Taking research to new places: Killam scholar trades Atlantic coast for expansive mountain ranges

- April 22, 2024

Biology PhD student Sam Walmsley travelled to Zurich, Switzerland last year after receiving the inaugural Killam International Research Award. (Provided photo)
Biology PhD student Sam Walmsley travelled to Zurich, Switzerland last year after receiving the inaugural Killam International Research Award. (Provided photo)

This article is part of a series profiling the inaugural Killam International Research Award recipients who traveled abroad in 2023. 

This time last year, biology PhD student Sam Walmsley was carrying out his research on an endangered population of northern bottlenose whales found in waters close to Nova Scotia — but he was far from the Atlantic coast himself.

Walmsley was one of three recipients selected for the inaugural Killam International Research Award launched in the fall of 2022, which provides rich global experiences for exceptional Killam scholars by offsetting the costs of undertaking research outside of Canada for up to three months.

The award gave Walmsley the opportunity to travel to Zurich, Switzerland from March to May of last year, where he worked with professor Dr. Adrian Jaeggi, who leads a lab investigating the evolution and ecology of human behaviour.

Understanding whale societies

Walmsley’s research aims to uncover the evolutionary origins and functions of whale societies, which share some similarities with human societies that aren’t found in any other animal groups.

“Understanding why these similarities arose despite such different physical environments will allow us to explain the evolution of these traits across species,” he says.

“Studying whales can offer a unique window into the origins of social living, meaning that we can ask questions like 'Why do some species form friendships and not others?' or 'What prompts individuals to cooperate with non-relatives?' For whales specifically, understanding how individuals interact with one another and share knowledge can become important for conservation. For example, social patterns may affect a population’s susceptibility for disease, or influence risky group movements as seen in mass stranding events.”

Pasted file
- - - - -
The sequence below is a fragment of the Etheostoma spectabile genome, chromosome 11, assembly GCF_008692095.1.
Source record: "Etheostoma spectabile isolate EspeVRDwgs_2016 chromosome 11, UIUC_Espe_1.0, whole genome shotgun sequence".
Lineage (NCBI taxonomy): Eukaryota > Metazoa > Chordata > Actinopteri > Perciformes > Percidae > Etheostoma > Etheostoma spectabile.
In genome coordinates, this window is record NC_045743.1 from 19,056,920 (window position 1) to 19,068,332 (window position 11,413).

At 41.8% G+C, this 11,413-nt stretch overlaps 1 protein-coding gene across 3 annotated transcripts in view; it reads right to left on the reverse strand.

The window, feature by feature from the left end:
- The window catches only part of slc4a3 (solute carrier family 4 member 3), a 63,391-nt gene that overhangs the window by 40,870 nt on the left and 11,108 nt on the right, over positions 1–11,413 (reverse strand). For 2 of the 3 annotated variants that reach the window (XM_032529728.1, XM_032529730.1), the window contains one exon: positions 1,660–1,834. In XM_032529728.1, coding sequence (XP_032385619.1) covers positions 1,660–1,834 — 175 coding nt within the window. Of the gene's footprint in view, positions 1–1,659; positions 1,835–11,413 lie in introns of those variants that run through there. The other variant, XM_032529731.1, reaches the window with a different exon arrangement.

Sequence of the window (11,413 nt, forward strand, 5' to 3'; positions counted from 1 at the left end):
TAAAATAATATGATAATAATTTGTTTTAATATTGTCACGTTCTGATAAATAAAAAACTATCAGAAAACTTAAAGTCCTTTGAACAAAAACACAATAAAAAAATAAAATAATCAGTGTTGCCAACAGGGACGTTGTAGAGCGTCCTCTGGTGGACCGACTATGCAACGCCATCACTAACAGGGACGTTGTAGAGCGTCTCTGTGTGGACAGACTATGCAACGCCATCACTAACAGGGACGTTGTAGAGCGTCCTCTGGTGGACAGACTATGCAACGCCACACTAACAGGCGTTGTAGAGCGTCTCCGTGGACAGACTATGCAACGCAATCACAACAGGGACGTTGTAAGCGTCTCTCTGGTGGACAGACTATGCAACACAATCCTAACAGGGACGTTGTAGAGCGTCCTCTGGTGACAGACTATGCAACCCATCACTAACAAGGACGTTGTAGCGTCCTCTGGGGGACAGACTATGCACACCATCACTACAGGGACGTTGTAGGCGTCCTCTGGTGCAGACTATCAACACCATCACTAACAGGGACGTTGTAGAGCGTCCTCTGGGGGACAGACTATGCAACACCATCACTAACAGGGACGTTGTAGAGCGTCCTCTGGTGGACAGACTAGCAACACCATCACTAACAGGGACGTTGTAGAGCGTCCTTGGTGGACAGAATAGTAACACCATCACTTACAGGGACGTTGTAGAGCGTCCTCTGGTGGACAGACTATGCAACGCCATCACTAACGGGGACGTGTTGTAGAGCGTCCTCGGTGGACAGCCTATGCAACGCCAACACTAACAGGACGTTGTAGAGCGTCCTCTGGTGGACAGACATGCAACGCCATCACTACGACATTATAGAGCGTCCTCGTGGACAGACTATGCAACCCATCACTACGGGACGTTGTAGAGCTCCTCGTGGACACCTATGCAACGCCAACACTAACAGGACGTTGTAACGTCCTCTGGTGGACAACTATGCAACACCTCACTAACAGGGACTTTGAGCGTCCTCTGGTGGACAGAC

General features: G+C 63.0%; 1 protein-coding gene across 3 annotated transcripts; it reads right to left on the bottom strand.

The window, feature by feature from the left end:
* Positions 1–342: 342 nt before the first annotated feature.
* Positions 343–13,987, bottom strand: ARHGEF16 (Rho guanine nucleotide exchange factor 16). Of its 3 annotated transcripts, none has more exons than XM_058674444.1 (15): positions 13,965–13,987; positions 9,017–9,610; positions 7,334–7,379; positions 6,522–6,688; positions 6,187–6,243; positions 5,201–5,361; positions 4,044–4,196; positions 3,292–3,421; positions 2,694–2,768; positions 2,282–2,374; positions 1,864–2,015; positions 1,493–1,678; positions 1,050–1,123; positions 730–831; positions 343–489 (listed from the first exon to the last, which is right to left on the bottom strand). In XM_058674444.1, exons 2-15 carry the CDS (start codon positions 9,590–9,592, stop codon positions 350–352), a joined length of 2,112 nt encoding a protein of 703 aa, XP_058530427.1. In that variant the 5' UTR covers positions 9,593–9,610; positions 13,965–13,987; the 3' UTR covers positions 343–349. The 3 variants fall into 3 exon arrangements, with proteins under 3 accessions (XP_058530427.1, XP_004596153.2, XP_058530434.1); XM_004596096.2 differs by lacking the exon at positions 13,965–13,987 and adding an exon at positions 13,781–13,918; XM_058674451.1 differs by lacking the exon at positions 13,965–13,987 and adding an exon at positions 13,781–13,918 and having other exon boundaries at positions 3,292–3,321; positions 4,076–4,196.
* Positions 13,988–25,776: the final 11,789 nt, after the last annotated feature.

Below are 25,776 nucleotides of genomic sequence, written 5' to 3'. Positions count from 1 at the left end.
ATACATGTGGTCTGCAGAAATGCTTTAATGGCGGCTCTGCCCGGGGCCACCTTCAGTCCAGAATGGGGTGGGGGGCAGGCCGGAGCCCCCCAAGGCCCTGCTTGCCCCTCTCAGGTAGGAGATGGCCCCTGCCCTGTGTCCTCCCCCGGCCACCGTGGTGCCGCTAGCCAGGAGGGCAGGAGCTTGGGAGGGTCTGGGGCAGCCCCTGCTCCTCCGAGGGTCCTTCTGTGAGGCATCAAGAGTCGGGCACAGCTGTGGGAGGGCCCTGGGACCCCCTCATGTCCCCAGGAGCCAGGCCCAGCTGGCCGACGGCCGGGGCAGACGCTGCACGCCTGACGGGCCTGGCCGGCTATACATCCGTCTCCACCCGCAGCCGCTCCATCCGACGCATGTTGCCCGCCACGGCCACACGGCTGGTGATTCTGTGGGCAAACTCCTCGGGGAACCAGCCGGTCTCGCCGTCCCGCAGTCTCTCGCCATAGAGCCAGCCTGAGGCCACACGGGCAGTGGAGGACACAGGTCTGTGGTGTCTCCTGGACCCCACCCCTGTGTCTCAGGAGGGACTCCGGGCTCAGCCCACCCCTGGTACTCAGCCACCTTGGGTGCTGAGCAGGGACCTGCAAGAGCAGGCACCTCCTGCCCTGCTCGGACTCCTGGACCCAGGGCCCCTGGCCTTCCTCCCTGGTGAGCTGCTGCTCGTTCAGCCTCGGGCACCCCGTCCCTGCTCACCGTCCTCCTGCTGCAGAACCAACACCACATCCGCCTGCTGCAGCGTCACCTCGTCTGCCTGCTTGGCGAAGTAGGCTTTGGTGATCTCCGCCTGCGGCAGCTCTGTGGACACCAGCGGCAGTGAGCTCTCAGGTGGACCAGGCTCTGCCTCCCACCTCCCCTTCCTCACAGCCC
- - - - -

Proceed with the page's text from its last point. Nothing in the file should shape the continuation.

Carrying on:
The Killam International Research Award exposed Walmsley to cutting-edge quantitative tools developed by researchers at the University of Zurich, serving as a lens into evolutionary history and helping to explain the origins of social complexity.

“Though originally applied to human evolution, applying this method to whales allows us to ask new questions like 'Were ancient whale species solitary, or did they rely on others?' This allowed me to expand my research beyond Nova Scotian waters to compare and model societies from whale and dolphin species all around the world.”

International immersion

The opportunity to expand his research in a major way wasn’t the only highlight of Walmsley’s trip.

“It was thrilling to immerse myself in the academic environment at the University of Zurich and the cultural environment of Zurich itself. Outside of my studies, I was able to explore the local mountains, consume many delicious cheeses, and even float down the Limmat River in an inflatable boat with my lab mates one Sunday afternoon. I am enormously grateful to professor Jaeggi and the members of his lab who made it such an interesting and enjoyable experience,” he says.

Walmsley describes being a Killam Scholar as an incredible privilege, granting him the opportunity to explore ideas with global experts in his field.

“Applying the new methods I was exposed to in Zurich to whale populations allows me to expand the scope of my thesis and situate my study of northern bottlenose whales in a wider evolutionary context,” he says. “There is a growing recognition that human impacts can disrupt the social structure of wild animals, which in turn can have consequences for the survival of the population. By monitoring and learning from these whales, I hope that we can continue to ensure their protection for years to come.”

Learn more about the Killam advantage and opportunities at Dalhousie University.

Recommended reading: New Dal‑based Killam award opens (lab) door for tumour researcher (from the same series)


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